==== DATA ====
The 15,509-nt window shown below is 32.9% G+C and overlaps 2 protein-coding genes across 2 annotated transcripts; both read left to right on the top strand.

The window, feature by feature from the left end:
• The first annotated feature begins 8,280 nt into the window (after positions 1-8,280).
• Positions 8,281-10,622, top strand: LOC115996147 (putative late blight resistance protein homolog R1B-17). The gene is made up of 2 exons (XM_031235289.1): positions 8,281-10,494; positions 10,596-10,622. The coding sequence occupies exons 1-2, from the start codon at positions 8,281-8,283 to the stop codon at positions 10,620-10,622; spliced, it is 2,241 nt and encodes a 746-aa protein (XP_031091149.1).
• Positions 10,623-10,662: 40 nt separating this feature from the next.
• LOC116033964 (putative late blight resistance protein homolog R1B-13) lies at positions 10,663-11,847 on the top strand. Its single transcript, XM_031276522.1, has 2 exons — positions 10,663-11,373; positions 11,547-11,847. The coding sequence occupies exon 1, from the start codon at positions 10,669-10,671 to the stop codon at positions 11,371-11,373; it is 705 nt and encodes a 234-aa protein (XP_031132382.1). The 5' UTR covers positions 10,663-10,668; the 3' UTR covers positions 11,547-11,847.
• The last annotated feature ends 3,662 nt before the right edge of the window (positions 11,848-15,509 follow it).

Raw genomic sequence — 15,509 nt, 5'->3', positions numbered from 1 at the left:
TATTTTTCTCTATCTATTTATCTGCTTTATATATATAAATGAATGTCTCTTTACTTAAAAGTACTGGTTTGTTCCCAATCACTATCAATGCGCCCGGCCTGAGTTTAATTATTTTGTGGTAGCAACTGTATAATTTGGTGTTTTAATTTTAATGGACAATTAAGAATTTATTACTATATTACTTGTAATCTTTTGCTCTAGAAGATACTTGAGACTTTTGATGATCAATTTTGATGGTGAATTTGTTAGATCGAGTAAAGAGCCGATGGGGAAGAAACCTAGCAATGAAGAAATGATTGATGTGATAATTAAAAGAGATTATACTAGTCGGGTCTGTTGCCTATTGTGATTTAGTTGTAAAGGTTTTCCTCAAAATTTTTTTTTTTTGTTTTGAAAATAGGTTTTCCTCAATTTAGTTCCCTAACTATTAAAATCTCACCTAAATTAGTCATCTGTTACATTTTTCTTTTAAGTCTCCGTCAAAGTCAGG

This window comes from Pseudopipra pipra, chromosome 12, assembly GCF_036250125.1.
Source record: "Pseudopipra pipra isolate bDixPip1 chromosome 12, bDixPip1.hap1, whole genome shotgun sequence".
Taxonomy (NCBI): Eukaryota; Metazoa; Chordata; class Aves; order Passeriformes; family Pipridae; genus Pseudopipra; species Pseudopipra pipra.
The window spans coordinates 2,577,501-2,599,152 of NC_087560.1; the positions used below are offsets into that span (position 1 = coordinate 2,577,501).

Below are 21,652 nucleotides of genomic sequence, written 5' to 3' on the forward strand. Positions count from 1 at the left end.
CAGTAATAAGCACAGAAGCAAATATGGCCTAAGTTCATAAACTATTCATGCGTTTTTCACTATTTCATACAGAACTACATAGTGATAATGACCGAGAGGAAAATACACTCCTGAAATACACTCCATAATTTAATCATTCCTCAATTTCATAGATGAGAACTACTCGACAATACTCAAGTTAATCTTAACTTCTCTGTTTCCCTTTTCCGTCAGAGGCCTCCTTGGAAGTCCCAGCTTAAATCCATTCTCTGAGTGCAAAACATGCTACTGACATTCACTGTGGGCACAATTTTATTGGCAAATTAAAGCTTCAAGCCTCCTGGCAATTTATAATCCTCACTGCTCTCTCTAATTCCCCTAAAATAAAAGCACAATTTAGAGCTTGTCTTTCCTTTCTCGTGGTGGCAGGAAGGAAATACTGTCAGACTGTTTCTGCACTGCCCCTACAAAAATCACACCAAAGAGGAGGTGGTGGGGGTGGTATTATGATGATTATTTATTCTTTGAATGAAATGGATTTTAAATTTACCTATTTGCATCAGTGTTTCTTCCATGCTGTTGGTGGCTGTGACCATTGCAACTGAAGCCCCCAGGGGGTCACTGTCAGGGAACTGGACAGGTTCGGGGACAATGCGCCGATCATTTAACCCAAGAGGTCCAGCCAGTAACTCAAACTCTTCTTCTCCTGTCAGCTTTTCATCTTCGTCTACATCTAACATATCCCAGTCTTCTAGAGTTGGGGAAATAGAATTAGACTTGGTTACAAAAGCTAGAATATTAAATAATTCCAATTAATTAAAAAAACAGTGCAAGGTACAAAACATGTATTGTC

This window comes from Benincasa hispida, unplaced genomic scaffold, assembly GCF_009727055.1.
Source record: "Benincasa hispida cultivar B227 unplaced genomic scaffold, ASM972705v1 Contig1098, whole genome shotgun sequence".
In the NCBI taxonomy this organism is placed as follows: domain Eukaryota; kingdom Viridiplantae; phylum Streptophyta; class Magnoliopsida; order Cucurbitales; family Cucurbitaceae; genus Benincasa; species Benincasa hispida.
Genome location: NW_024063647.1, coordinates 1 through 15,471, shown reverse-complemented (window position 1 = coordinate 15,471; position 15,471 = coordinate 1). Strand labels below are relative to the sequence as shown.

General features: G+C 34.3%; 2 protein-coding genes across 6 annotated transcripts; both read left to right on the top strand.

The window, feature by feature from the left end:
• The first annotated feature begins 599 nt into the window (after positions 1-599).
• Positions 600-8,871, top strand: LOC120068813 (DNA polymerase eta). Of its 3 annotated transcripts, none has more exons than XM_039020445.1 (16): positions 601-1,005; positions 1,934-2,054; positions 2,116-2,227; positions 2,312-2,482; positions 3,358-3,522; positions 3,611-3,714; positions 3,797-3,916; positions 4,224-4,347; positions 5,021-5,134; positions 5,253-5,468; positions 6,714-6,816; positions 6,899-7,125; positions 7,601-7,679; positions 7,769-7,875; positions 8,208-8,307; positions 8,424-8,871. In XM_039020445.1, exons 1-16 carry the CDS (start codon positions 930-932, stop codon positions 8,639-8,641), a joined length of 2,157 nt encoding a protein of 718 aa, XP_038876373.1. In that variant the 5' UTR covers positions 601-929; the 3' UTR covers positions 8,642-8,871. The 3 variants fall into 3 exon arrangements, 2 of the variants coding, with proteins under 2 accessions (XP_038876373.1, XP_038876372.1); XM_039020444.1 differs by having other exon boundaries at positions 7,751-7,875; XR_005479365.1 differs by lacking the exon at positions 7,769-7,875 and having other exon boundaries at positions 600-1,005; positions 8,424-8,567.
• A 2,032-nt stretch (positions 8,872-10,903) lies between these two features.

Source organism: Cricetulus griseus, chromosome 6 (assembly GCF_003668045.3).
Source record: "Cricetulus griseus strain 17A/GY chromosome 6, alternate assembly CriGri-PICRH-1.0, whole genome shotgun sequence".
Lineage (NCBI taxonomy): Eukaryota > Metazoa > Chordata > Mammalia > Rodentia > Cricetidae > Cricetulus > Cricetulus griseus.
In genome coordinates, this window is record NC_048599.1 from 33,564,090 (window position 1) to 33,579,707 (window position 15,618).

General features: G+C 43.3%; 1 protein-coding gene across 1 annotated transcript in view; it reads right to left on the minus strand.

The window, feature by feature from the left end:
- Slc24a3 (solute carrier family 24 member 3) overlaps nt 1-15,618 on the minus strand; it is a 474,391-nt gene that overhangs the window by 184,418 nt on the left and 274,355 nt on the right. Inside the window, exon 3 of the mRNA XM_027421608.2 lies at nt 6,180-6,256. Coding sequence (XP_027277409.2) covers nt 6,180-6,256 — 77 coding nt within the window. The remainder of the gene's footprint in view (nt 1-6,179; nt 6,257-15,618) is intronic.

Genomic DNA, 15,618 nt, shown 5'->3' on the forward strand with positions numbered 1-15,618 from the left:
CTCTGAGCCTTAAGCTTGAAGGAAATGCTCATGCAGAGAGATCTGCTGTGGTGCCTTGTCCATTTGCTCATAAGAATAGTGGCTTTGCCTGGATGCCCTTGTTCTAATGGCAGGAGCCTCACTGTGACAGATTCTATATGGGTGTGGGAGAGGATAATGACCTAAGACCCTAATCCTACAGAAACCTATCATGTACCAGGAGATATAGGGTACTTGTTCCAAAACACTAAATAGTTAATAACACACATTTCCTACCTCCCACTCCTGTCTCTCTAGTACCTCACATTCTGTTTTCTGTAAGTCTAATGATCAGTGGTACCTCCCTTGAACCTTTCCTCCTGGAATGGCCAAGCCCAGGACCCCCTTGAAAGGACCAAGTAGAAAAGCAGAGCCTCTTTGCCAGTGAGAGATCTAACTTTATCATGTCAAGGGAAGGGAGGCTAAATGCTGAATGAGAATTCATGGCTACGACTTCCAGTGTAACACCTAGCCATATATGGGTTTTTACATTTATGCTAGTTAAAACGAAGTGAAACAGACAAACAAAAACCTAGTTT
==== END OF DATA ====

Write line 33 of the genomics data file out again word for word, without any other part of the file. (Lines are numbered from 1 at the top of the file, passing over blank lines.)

CTCTGAGCCTTAAGCTTGAAGGAAATGCTCATGCAGAGAGATCTGCTGTGGTGCCTTGTCCATTTGCTCATAAGAATAGTGGCTTTGCCTGGATGCCCTTGTTCTAATGGCAGGAGCCTCACTGTGACAGATTCTATATGGGTGTGGGAGAGGATAATGACCTAAGACCCTAATCCTACAGAAACCTATCATGTACCAGGAGATATAGGGTACTTGTTCCAAAACACTAAATAGTTAATAACACACATTTCCTACCTCCCACTCCTGTCTCTCTAGTACCTCACATTCTGTTTTCTGTAAGTCTAATGATCAGTGGTACCTCCCTTGAACCTTTCCTCCTGGAATGGCCAAGCCCAGGACCCCCTTGAAAGGACCAAGTAGAAAAGCAGAGCCTCTTTGCCAGTGAGAGATCTAACTTTATCATGTCAAGGGAAGGGAGGCTAAATGCTGAATGAGAATTCATGGCTACGACTTCCAGTGTAACACCTAGCCATATATGGGTTTTTACATTTATGCTAGTTAAAACGAAGTGAAACAGACAAACAAAAACCTAGTTT